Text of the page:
Thursday, June 7, 2012

Malicious Motivation

This past Tuesday I broke. My legs felt like lead rods. My stomach My head throbbed. Tears welled in my eyes as I blinked to fight them back. Fleeing the cozy living room, I rushed into the kitchen where my tears splashed on the wooden floor. Laying my face into my hands, I wept the stress away.

That entire evening I had berated myself for not accomplishing my goals for that day and the last. In fact, I berated myself even more for the extreme lack of progress I had made on those goals.

Looking back, I realize now that my goals were ridiculous. No, they weren't ridiculous, they were obscene. Ridiculous goals are laughable, but possible to achieve. My goals were obscene. I am looking for a summer job and so I spent the majority of Monday, and Tuesday looking for one, and then I spent more time helping my Dad construct a ramp, so, how could I expect to get a few thousand words written each day?

There is no doubt that I had the motivation to write. And perhaps that is what broke me. I pushed myself into a degree of motivation that is unhealthy. I pushed myself into obsession. I was obsessed with accomplishing ALL my goals, particularly my writing goals and I broke. The stress was too much. My motivation had turned into de-motivation.

Yet on Wednesday, when I relaxed and didn't set drastic goals for myself. I wrote 3000 words in one of my novels! This experience has taught me that, while goals are important, and motivation priceless, too much of both or either can do more harm than good. I encourage you, friends, be careful not to put too much stress on yourselves and become prey to malicious motivation.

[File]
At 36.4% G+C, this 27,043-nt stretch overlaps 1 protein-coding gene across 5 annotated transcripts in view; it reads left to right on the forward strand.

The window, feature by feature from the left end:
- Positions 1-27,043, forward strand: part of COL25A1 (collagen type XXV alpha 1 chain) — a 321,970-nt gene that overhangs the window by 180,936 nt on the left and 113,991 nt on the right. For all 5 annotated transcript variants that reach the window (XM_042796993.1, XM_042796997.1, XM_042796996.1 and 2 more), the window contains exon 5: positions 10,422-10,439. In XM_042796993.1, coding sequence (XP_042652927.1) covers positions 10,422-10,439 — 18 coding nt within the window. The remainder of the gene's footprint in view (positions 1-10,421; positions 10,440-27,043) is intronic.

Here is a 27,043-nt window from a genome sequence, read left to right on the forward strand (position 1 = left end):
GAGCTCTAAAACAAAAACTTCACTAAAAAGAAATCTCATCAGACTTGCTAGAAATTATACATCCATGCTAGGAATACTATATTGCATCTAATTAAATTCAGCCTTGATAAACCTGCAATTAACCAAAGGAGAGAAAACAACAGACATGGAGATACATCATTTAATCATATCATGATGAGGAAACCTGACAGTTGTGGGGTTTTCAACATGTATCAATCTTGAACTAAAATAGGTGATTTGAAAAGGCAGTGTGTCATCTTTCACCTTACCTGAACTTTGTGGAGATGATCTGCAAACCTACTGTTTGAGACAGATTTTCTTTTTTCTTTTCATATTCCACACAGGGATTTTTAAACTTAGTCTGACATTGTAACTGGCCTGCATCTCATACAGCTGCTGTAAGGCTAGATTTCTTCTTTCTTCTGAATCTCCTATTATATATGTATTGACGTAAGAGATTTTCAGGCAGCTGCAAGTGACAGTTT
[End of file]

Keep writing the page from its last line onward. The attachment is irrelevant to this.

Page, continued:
2 comments:

  1. I can understand your situation. It happens to me a lot actually. I have learned that you have to schedule, plan and have plan B's. Life, esp when you have jobs, kids, relatives, spouses, and other events can cut in and derail writing time. And yes, it does frustrate the writer. But sometimes you have to take it all with a deep breathe. Writing time should actually be scheduled in a daily planner just like any other appointment, and that way you will do your best to keep that schedule because it is part of it. And yes, sometimes we need to make sure we set realistic goals. It is easy to stress ourselves, and it does more harm than good. We have to always try our best and that is all we can do. Take care, Josh!

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    Replies
    1. Thank you, Lena. I really do need to start planning times for my writing.

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